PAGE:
Title: Looks Can Kill: The Deadly Results of Flawed Design
Context: Sometimes the end-user impact of a poor design is a lot higher than “I don’t like how this works.”
Synopsis: No designer sets out to intentionally kill his or her end-user. Well, maybe the folks who design land mines and nuclear weapons do, but for the vast majority of designers, death is not the intended user experience they hope to deliver. But it still happens. How? Great question. Too bad there’s no simple answer. You could simply categorize it under some vague heading such as “design negligence” but that doesn’t really explain anything, certainly not death. It is more likely the outcome of a design process that wholly ignores the end-user as the key stakeholder for the final product experience. Driving design from a place of conceit (“Of course I know what’s best for the user!”) or pure aesthetics (“That looks god enough to eat!”) is a lot easier than worrying about details like user expectation, cognitive bias, ergonomics, or even designing purposefully explicit experiences that sacrifice beauty for clarity, or even more tediously, safety. Protecting users from accidental loss of life may not be the sexiest design requirement, but it certainly beats the alternative.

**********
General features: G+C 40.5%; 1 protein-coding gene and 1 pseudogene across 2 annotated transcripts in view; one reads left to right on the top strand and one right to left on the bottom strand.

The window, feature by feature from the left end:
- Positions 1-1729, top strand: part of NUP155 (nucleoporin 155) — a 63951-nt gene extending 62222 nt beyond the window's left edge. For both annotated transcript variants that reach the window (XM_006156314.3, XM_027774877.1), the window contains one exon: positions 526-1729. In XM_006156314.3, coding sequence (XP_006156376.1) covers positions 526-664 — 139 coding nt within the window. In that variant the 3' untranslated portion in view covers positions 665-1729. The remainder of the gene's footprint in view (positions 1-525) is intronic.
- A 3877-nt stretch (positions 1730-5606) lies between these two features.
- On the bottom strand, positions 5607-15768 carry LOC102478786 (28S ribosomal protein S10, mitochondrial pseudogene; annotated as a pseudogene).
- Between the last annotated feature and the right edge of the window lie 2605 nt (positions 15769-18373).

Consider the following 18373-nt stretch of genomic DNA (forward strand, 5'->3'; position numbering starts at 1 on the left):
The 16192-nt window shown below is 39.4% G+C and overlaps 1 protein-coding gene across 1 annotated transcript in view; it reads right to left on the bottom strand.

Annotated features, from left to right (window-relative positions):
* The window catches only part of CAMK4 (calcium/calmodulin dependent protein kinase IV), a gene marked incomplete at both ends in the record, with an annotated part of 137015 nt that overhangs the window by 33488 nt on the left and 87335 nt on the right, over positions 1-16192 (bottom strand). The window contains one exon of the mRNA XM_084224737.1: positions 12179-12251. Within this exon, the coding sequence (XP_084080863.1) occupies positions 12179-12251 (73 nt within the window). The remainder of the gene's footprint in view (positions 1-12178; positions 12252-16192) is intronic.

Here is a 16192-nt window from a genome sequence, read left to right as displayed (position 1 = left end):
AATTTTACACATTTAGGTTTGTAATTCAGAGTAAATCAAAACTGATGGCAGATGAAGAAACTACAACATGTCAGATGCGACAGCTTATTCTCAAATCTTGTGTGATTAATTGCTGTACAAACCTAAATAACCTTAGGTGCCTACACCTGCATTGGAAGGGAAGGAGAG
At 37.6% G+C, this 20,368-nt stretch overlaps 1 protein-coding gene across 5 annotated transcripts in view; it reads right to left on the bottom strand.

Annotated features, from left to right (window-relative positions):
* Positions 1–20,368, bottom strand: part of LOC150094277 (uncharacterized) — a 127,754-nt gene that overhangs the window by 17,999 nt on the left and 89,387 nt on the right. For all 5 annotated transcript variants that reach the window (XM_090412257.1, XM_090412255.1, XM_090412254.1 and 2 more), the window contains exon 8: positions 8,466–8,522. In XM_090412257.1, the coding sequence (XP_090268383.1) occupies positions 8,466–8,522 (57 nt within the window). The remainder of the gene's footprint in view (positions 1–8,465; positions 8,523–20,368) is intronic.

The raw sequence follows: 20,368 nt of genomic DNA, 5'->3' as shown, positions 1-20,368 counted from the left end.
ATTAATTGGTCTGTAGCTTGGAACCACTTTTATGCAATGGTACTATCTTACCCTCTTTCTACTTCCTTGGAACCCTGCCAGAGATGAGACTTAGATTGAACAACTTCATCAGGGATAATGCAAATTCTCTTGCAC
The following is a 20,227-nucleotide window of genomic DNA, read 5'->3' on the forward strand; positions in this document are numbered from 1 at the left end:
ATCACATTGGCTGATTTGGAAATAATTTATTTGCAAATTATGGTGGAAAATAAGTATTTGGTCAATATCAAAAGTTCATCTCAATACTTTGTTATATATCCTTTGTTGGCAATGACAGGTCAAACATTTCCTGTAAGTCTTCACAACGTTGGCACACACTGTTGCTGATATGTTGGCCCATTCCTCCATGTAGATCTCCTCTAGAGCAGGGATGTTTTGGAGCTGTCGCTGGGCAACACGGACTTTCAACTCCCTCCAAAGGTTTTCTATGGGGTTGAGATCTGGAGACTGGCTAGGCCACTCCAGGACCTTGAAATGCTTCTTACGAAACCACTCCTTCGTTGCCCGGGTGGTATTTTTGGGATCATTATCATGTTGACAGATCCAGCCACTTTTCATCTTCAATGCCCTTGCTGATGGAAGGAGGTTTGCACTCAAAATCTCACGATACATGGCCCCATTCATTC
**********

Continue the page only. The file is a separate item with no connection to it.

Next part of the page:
Best Bit: “I’m not sure who thought it was a good idea to make a concoction of toxic chemicals look like a refreshingly delicious beverage, but they do exist.”

via propublica.org